The starting four consists of Jonathan Bullard (Jr.) Leon Orr (Sr.) Darious Cummings (Sr.) and second-team All SEC'er Dante Fowler. It's a group that has everything you'd look for in an SEC defensive line—they're versatile, explosive, strong, and have loads of game day experience. All reports from Gainesville indicate that these four men, along with the linebackers, are the core of your defense which is ideal. The good news is Florida has plenty of depth here, with potential young starts Jay-nard Bostwick, Caleb Brantley, and Joey Ivie ready and waiting to step into the interior of the defensive line. Although providing depth, those players don't have as much game experience as you'd like, so their development throughout summer and fall camp will be vital to the defensive line.
Dante Fowler is poised to have a breakout season and he has the natural ability to become an All-American, Jevon Kearse type of player (Yes, I know Kearse played linebacker at UF, but you get it). Fowler should lead the team in sacks, which surprisingly, the greatest concern other than health for this group. In 2013, Florida finished with just 19 sacks—not even half of Missouri's league-leading 41 QB burials. Not a single Gator defender has sacked the quarterback more than four times in a year since 2011. The last time someone even came close to the 10-sack mark was...yeah, you guessed, during the Tebow days—2009 when Carlos Dunlap had nine and Jermaine Cunningham had seven. If Fowler can blossom into that dominating force at defensive end, there will be plenty of havoc surrounding the opposing backfield, which will be a sight for sore eyes for the Gator faithful.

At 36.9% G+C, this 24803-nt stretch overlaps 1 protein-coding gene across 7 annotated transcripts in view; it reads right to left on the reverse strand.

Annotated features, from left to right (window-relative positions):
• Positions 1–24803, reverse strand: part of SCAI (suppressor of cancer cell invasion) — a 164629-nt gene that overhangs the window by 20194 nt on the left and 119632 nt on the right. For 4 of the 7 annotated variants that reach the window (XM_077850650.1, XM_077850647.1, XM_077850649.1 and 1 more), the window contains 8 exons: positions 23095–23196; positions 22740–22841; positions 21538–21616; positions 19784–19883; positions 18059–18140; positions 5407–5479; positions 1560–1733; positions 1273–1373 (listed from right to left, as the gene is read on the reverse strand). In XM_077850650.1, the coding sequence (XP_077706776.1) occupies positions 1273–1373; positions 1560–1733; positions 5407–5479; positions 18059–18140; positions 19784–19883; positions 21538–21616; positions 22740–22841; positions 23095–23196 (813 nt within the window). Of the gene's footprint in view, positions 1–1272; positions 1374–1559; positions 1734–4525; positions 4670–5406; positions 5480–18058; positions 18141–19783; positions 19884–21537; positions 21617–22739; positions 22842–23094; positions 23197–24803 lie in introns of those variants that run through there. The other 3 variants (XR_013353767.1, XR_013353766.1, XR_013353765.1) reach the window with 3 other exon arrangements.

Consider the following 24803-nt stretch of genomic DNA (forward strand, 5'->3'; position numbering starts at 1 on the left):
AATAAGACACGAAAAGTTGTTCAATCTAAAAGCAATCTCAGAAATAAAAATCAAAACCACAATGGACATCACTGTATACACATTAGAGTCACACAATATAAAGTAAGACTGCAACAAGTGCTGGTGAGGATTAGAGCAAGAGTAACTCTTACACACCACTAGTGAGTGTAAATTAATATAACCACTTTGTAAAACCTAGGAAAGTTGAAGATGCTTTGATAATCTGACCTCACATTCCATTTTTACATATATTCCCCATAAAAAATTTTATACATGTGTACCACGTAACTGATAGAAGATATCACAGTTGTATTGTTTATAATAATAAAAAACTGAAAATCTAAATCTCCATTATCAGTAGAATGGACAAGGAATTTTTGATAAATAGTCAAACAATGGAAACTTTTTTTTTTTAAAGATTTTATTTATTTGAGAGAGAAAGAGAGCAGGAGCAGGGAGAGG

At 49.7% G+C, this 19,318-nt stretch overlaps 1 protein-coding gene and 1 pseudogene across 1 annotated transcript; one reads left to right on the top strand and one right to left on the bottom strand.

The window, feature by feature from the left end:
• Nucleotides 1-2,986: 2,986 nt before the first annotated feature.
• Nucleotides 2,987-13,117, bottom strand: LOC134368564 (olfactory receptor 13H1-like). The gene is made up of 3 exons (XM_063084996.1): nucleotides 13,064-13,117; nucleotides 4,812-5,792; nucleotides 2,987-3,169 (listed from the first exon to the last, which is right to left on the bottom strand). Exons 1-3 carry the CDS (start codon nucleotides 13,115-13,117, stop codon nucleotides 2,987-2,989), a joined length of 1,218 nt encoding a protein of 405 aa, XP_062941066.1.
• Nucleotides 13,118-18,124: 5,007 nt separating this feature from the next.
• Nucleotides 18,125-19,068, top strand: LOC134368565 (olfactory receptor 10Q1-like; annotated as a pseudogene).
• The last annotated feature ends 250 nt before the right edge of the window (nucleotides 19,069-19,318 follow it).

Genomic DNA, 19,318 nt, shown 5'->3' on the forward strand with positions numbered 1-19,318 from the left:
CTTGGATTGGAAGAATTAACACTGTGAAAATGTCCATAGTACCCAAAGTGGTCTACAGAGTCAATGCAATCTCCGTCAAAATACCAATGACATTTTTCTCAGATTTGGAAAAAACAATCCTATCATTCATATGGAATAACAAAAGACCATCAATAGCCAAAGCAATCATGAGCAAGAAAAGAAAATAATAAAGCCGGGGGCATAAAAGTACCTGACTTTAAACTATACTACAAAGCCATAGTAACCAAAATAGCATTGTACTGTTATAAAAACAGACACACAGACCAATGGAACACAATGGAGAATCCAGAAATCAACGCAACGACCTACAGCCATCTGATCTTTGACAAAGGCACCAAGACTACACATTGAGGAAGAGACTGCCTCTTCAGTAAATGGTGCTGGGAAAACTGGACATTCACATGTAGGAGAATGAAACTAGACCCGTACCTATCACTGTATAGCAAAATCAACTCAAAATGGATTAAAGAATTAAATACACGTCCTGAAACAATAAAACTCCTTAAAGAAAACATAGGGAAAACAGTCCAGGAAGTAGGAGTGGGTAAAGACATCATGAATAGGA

One thing about Fowler is he's been a consistent starter since his freshman year, and the pro scouts who make a living breaking down game film project this guy to be a first rounder. Fowler has all the potential to become the force that Florida has been missing for so long.
But I look at Jonathan Bullard to be the key player on the line. Bullard, while not flashy and not one to wow you in the stat book, is the most versatile player of the group. Bullard can be counted on to take reps at defensive tackle and defensive end, something he's done in game situations and during the spring. When Bullard is able to line up inside, it creates a situation where Florida can tee off and really pressure the quarterback with speedy pass rushers who can come off the ball quicker. Look for Brian Cox, Alex McCalister, and even linebacker Daniel McMillian during these passing situations. Florida may have found all of the necessary ingredients to getting pressure on the quarterback—something that kills drives, creates momentum, and more importantly forces turnovers and rattles quarterbacks.